I was admittedly rusty on using dbt, but didn’t quite realize the trade-offs between model building and just having a thing that writes arbitrary SQL. Turns out that dbt generally expects the model-per-file experience, with a single query per model. And for good reason, it helps manage dependencies clearly and reliably for a “normal” analytical workflow. Unfortunately, we wanted a classic software engineering double for loop (tables and schemas), where each table was completely independent but structurally identical (ie union queries tables into one query view, then union permissions tables into one permissions table, etc). Dividing each into a model just wasn’t going to fly.

Thankfully, our CTO Chris knows some things about dbt, and pointed us towards on-run-start:, which allows for arbitrary SQL running in front of a model build. This lets us run our sequence of CREATE TABLE AS SELECT statements and call it a day. One more pro-tip, if you don’t have any models, your on-run-start: will not run! We added a SELECT 1 to solve that and build a dummy model.

Back to our dbt build

We now have figured out that we can pile a bunch of SQL loops with CREATE TABLE AS SELECT into on-run-start:, so from there it was just on to structuring the macro successfully. We originally kept customers as a list, but even reworked that into a variable (we have another loop to open up the postgres tables into Redshift Spectrum that we’ll leave out of this example).

Here are the goods:

macros:
 - name: unioner
   description: unions tables

{% macro unioner() %}
  SET enable_case_sensitive_identifier TO TRUE;
  -- see https://docs.aws.amazon.com/redshift/latest/dg/federated_query_example.html#federated_query_example_postgres-mixed
  {% set schemas =  var("customer_instance_schemas") %}
  -- bad tables:  'queries' (json field produces 'Value of VARCHAR type is too long.' error)
  {% set tables =  ['bookmarks', 'connections', 'dashboard_layout_views', 'dashboard_layouts', 'invitation_requests', 'invitations', 'memberships', 'models', 'organizations', 'qp_collection_memberships', 'query_history', 'query_presentations', 'query_presentation_collections', 'sessions', 'users', 'vis_config' ] %}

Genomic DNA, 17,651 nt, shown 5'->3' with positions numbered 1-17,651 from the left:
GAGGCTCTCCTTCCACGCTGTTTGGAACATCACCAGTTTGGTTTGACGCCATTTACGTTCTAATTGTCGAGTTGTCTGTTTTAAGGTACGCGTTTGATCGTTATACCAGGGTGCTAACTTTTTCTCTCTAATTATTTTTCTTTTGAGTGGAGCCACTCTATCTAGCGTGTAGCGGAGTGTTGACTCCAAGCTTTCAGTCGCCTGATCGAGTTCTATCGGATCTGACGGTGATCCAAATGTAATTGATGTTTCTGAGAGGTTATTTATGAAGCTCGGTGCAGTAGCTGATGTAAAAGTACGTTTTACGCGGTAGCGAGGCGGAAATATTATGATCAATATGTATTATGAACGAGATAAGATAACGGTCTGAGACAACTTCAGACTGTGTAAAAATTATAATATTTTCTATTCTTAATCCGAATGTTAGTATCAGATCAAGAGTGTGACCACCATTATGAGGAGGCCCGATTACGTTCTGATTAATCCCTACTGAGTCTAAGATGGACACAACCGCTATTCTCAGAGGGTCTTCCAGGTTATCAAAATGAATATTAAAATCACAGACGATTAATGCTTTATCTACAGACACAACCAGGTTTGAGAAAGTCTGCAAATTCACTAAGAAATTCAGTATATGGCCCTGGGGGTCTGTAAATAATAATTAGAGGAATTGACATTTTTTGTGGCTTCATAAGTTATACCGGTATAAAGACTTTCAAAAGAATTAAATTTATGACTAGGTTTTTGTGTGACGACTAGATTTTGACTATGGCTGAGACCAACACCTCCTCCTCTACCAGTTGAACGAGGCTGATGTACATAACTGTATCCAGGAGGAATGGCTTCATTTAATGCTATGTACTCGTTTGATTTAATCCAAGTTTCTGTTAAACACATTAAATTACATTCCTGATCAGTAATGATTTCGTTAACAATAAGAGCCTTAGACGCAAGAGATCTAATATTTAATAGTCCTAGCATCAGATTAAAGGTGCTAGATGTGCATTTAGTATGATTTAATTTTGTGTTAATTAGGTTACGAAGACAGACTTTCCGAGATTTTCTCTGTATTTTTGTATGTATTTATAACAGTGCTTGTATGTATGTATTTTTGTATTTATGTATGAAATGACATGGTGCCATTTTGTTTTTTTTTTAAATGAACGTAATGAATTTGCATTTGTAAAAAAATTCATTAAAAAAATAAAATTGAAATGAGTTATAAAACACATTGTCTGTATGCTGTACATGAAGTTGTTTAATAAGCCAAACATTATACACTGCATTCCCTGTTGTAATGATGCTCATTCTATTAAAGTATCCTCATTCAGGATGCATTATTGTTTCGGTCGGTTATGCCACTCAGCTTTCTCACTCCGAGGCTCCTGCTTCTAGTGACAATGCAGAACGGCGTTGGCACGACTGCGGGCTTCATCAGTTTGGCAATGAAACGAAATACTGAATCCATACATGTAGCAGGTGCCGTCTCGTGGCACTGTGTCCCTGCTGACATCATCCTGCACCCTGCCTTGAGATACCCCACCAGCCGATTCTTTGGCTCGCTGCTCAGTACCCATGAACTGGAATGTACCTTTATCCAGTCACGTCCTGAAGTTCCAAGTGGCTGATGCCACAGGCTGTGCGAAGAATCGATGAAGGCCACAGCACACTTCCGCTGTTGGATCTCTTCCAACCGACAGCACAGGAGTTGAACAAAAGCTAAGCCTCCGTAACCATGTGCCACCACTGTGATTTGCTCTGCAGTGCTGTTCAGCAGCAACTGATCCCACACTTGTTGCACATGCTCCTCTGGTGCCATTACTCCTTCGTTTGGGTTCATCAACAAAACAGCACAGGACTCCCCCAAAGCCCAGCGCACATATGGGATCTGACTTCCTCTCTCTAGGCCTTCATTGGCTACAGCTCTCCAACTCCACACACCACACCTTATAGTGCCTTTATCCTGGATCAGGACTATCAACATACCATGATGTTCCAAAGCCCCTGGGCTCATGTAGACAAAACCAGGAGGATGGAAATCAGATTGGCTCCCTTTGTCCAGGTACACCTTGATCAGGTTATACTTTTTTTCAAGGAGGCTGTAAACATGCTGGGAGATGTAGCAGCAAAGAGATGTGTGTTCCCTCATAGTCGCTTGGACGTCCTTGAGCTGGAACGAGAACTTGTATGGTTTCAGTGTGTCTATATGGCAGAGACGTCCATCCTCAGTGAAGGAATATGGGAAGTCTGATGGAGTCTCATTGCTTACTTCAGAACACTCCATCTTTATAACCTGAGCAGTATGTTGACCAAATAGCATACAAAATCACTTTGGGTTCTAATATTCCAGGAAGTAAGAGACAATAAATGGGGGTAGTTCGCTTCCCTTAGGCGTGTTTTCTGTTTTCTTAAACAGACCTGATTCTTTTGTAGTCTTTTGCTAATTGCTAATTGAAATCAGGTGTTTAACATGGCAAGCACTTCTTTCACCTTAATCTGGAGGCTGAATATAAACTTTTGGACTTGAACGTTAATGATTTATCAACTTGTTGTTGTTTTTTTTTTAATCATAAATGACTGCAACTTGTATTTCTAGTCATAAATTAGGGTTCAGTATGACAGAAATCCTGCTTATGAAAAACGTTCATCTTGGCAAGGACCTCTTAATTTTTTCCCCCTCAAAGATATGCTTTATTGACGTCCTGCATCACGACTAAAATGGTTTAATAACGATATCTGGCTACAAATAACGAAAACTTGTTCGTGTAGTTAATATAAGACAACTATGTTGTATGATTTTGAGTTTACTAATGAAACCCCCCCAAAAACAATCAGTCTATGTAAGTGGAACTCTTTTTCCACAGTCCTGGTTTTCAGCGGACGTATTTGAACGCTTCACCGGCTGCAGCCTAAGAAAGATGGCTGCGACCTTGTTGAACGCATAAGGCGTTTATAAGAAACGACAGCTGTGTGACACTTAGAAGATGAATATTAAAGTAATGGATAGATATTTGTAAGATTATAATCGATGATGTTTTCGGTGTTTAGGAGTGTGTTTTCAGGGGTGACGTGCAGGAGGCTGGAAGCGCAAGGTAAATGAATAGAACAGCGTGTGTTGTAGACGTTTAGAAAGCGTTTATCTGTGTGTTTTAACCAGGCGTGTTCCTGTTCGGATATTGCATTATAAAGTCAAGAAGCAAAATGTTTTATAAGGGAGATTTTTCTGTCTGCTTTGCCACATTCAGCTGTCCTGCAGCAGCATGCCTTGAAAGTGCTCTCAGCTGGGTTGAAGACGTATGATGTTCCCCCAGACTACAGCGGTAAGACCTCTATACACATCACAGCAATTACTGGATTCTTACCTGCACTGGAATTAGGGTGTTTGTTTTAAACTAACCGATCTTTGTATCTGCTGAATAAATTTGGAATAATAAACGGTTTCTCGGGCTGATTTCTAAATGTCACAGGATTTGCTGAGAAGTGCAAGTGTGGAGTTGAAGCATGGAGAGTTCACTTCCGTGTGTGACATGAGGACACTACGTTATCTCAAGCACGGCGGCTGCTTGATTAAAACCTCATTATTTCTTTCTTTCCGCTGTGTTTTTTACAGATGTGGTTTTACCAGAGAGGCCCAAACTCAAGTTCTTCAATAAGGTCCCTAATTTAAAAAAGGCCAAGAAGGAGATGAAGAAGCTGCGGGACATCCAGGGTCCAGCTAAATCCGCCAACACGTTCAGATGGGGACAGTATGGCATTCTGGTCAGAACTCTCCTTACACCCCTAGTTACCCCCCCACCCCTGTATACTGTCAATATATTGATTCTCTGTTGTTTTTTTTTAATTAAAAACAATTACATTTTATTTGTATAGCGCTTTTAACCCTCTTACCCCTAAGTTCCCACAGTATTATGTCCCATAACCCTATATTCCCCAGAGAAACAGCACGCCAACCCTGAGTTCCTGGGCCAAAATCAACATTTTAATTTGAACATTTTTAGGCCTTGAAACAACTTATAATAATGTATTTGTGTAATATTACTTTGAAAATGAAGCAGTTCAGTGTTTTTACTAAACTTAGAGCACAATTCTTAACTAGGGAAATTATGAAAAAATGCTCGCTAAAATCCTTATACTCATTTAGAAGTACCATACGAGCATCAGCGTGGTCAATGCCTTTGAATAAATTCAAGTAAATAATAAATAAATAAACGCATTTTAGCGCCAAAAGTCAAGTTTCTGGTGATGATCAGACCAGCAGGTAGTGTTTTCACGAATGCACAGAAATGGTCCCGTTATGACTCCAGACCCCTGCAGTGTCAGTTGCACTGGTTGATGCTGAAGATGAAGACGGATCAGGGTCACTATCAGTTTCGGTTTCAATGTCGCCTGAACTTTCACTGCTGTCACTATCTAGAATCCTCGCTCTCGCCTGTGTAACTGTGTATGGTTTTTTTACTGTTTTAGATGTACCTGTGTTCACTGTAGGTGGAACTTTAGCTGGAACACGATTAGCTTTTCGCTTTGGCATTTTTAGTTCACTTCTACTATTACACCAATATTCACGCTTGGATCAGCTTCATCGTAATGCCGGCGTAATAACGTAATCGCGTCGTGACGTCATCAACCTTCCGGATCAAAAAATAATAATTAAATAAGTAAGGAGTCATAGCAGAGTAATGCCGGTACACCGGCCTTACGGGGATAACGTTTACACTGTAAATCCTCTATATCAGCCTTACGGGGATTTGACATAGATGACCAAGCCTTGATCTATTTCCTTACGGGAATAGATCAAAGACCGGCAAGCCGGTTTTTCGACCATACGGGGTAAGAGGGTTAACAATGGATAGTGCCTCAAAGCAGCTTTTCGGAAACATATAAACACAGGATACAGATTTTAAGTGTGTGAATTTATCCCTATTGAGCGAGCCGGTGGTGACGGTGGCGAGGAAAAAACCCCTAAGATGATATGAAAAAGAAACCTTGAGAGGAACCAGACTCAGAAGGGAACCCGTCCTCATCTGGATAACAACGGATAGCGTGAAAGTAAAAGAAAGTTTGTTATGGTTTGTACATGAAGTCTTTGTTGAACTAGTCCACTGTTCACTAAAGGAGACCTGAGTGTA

{% for table in tables %}
    DROP TABLE IF EXISTS dbt_czima."{{ table }}";
    CREATE TABLE dbt_czima."{{ table }}" as

    {% for schema in schemas %}
      SELECT
        *,
        '{{ schema }}' as tenant
      FROM "{{ schema }}"."{{ table }}"
      {% if not loop.last -%} UNION ALL {%- endif %}
    {% endfor %};
  {% endfor %}
{% endmacro %}

The approach is quite simple, looping over all of our customers for each table name:

  1. Name our macro
  2. Set the schema list
  3. Set the table list
  4. Drop the table if it exists
  5. CREATE TABLE AS SELECT statement
  6. SELECT * and name the group of rows after the schema
  7. Add a UNION ALL, except for the last loop

And the project file is even simpler:

  1. Run the model (our only model file is a ‘Select 1’
  2. Include the customer names as a variable (this will eventually turn into a call, but I need to figure out setting vars dynamically)
  3. Our on-run-start with the union
models:
 omni:
   # Config indicated by + and applies to all files under models/example/
   +materialized: table

vars:
 customer_instance_schemas: [# list of comma delimited names]

on-run-start:
- "{{ unioner() }}"

Final product

The outcome is a set of tables we can now query across our entire customer base, refreshing on a 1 hour window:

OMNI usage dashboard Bar charts rule the day

Of course there was some technical legwork to rebuild our data pipeline, but for vanilla columns or tables, the goal is to make this hardening process of business logic completely seamless to the user - build once, consume, and govern however you like later.

If making single tenant analytics more scalable is something you’re looking for help with, reach out and we’ll help you get started in Omni.